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Cool People You Should Know: Kathryn Boudett

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Spoiler alert: I'm going to write about data-driven decision making next week, so who better to profile than Kathryn Boudett, who teaches at the Harvard Grad School of Ed and is a co-author of the book Data Wise: A Step-by-Step Guide to Using Assessment Results to Improve Teaching and Learning. Note that the book is about improving teaching and learning, not just test scores! And that's why I like it. Here is a little snippet about the book, which I will say more about next week, and the syllabus for her course.
5 Comments

I just requested this book yesterday, so I hope its in early next week. I'm looking forward to reading your insights!

One of the most amazing things about this and other blogs is that it treats teaching like a horse race or spectator sport.

The actual work of teaching is more complex than heart surgery. Good teachers are deeply focused on the procedures and protocols and the content at hand. They are quite careful about the moves they make, and are attuned to the response of students. Their work takes place in a dynamic environment where opportunties to improve learning arise without warning, and challenges to student understanding require constant fine-tuning of the teaching moves. All of this in environments where good teaching is challenged by no-nothing DC-wonks, or angry teacher colleagues who hate assessments, or parents caught between self-esteem and self-realization dreams for their children.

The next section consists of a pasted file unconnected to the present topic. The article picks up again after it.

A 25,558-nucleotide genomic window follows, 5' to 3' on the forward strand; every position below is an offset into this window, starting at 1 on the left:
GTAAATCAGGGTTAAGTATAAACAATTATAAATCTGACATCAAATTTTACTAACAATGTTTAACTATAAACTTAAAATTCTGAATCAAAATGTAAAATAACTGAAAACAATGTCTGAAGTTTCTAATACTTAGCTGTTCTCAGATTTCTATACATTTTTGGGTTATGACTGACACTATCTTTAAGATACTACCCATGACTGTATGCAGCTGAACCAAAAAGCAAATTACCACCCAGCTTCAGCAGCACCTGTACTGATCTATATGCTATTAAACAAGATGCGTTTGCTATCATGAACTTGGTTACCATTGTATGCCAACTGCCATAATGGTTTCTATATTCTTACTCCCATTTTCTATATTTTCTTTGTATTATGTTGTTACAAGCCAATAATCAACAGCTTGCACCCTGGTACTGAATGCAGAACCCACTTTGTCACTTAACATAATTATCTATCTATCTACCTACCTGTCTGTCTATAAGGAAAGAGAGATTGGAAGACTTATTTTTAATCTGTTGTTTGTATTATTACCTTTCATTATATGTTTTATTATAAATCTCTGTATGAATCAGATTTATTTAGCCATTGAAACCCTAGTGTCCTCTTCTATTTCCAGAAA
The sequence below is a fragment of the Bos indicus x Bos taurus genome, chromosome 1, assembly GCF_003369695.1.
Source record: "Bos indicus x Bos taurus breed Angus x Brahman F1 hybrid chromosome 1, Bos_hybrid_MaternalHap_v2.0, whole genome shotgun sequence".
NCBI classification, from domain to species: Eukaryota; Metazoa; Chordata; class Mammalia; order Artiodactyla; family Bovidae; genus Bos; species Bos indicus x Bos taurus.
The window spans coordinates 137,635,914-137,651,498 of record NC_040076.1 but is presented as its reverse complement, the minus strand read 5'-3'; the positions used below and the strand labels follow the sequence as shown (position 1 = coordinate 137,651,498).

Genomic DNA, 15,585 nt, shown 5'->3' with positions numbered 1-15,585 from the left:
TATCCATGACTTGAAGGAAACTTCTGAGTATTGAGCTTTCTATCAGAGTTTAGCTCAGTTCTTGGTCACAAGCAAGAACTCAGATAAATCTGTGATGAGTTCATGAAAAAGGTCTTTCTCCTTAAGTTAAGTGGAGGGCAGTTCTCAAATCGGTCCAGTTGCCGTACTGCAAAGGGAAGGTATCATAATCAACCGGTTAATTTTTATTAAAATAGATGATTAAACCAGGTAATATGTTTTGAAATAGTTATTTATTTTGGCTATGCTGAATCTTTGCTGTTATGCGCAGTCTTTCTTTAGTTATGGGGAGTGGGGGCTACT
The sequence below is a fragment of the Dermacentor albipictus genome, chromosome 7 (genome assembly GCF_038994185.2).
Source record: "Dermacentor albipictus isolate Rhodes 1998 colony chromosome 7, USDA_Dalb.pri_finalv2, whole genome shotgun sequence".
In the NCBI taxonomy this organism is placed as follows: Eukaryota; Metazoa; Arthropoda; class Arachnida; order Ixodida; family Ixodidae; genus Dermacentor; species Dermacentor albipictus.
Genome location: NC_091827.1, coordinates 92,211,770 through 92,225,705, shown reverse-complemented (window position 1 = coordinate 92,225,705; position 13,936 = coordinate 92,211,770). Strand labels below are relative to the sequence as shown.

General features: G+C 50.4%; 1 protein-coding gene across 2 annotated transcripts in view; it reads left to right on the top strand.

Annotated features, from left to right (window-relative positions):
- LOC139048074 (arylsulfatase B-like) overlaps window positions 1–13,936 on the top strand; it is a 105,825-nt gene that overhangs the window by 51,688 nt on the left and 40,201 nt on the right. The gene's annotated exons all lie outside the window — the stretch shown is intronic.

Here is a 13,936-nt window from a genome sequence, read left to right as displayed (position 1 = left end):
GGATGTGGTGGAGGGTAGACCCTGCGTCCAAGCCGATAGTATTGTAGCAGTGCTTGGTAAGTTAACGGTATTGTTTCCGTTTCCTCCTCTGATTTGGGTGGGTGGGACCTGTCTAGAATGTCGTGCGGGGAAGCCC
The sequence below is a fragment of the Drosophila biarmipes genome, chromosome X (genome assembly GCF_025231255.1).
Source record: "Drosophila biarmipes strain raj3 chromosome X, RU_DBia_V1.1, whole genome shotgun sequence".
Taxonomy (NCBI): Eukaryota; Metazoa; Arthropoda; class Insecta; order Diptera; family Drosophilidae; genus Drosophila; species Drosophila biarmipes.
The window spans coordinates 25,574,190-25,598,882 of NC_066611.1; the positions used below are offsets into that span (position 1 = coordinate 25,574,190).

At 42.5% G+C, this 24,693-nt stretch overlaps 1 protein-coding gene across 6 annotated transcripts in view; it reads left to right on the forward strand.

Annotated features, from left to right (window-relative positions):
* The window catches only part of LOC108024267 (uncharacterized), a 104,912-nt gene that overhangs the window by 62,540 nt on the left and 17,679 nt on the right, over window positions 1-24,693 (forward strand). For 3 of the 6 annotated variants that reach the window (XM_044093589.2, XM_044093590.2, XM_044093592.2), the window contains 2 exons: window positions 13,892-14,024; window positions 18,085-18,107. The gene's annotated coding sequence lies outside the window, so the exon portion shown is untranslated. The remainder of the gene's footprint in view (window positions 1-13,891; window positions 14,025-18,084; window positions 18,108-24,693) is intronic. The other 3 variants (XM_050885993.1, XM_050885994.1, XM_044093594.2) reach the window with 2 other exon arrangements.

If you spent less time searching for photos of celebrities and more time understanding what expert teachers do, I would be reading your blog constantly. Since you don't know what teachers do with any deep understanding I can ignore this blog forever and be none the worse for it.

It's sad that you have such a large soap box from which you can spot uniformed, unstudied, and outright incorrect nonsense. But isn't that always the way?

It's clear that "policy scholar" has already ignored the vast majority of content on this blog. Unlike the typical education policy blowhards, eduwonkette actually *does* care about what happens in the classroom. And it shows in almost every post.

As for claiming "uninformed, unstudied, and outright incorrect nonsense," policy scholar is again on extremely shaky ground. I've been an eduwonkette reader from the beginning, and she has consistently tried to introduce rigorous research--form well-regarded academics in top peer reviewed journals--to the broader policy community. Contrast this approach to 99% of other edblogs, who claim "research shows" (without citation) whatever they want it to show, or cite "research" from places like Fordham or Education Sector, which is really not "research" at all.

D. D. That giant sucking sound you just make scares me. Any independent thinking going on here, or just mindless cheerleading for an anonymous, superficial, celebrity-drunk blog-hard?

Bulletin, this just in: People at Harvard don't have all the answers.

You'd be amazed to know how many on their faculty have limited or no pubic school classroom experience at all.

Research can be insightful but you have to wonder with all the "reliable" research in the field, why are our schools still operating the way they did ten, twenty, fifty years ago?

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  • Paul Hoss: Bulletin, this just in: People at Harvard don't have all read more
  • policy scholar: D. D. That giant sucking sound you just make scares read more
  • D. Douglas: It's clear that "policy scholar" has already ignored the vast read more
  • Policy scholar: One of the most amazing things about this and other read more
  • EduDiva: I just requested this book yesterday, so I hope its read more

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